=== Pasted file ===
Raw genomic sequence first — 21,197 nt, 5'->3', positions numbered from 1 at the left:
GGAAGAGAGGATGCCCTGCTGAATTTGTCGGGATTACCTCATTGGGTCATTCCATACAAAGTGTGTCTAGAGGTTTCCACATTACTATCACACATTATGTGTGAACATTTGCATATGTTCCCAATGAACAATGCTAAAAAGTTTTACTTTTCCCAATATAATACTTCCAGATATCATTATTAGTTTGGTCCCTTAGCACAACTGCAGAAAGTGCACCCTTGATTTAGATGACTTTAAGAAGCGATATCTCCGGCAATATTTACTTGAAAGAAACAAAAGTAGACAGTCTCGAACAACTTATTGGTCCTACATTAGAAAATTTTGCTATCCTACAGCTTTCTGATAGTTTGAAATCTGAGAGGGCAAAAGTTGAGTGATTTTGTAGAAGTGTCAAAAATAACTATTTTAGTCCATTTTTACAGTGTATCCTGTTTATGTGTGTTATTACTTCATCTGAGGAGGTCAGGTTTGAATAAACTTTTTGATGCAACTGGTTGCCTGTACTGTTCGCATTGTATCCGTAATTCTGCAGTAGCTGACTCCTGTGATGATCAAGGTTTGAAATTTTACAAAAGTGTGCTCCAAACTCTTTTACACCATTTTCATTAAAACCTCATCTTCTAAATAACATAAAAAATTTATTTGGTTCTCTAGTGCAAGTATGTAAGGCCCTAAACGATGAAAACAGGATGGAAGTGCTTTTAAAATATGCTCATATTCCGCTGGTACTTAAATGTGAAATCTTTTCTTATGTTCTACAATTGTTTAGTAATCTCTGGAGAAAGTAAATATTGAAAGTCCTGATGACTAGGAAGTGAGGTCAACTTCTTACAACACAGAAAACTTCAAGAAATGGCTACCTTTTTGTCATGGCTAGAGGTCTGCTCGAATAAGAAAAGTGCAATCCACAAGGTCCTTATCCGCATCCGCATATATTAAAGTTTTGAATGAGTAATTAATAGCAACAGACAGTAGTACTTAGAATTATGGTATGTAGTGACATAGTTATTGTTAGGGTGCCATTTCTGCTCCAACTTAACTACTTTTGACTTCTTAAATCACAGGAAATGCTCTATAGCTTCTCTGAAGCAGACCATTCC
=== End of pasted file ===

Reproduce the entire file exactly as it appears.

Raw genomic sequence first — 21,197 nt, 5'->3', positions numbered from 1 at the left:
GGAAGAGAGGATGCCCTGCTGAATTTGTCGGGATTACCTCATTGGGTCATTCCATACAAAGTGTGTCTAGAGGTTTCCACATTACTATCACACATTATGTGTGAACATTTGCATATGTTCCCAATGAACAATGCTAAAAAGTTTTACTTTTCCCAATATAATACTTCCAGATATCATTATTAGTTTGGTCCCTTAGCACAACTGCAGAAAGTGCACCCTTGATTTAGATGACTTTAAGAAGCGATATCTCCGGCAATATTTACTTGAAAGAAACAAAAGTAGACAGTCTCGAACAACTTATTGGTCCTACATTAGAAAATTTTGCTATCCTACAGCTTTCTGATAGTTTGAAATCTGAGAGGGCAAAAGTTGAGTGATTTTGTAGAAGTGTCAAAAATAACTATTTTAGTCCATTTTTACAGTGTATCCTGTTTATGTGTGTTATTACTTCATCTGAGGAGGTCAGGTTTGAATAAACTTTTTGATGCAACTGGTTGCCTGTACTGTTCGCATTGTATCCGTAATTCTGCAGTAGCTGACTCCTGTGATGATCAAGGTTTGAAATTTTACAAAAGTGTGCTCCAAACTCTTTTACACCATTTTCATTAAAACCTCATCTTCTAAATAACATAAAAAATTTATTTGGTTCTCTAGTGCAAGTATGTAAGGCCCTAAACGATGAAAACAGGATGGAAGTGCTTTTAAAATATGCTCATATTCCGCTGGTACTTAAATGTGAAATCTTTTCTTATGTTCTACAATTGTTTAGTAATCTCTGGAGAAAGTAAATATTGAAAGTCCTGATGACTAGGAAGTGAGGTCAACTTCTTACAACACAGAAAACTTCAAGAAATGGCTACCTTTTTGTCATGGCTAGAGGTCTGCTCGAATAAGAAAAGTGCAATCCACAAGGTCCTTATCCGCATCCGCATATATTAAAGTTTTGAATGAGTAATTAATAGCAACAGACAGTAGTACTTAGAATTATGGTATGTAGTGACATAGTTATTGTTAGGGTGCCATTTCTGCTCCAACTTAACTACTTTTGACTTCTTAAATCACAGGAAATGCTCTATAGCTTCTCTGAAGCAGACCATTCC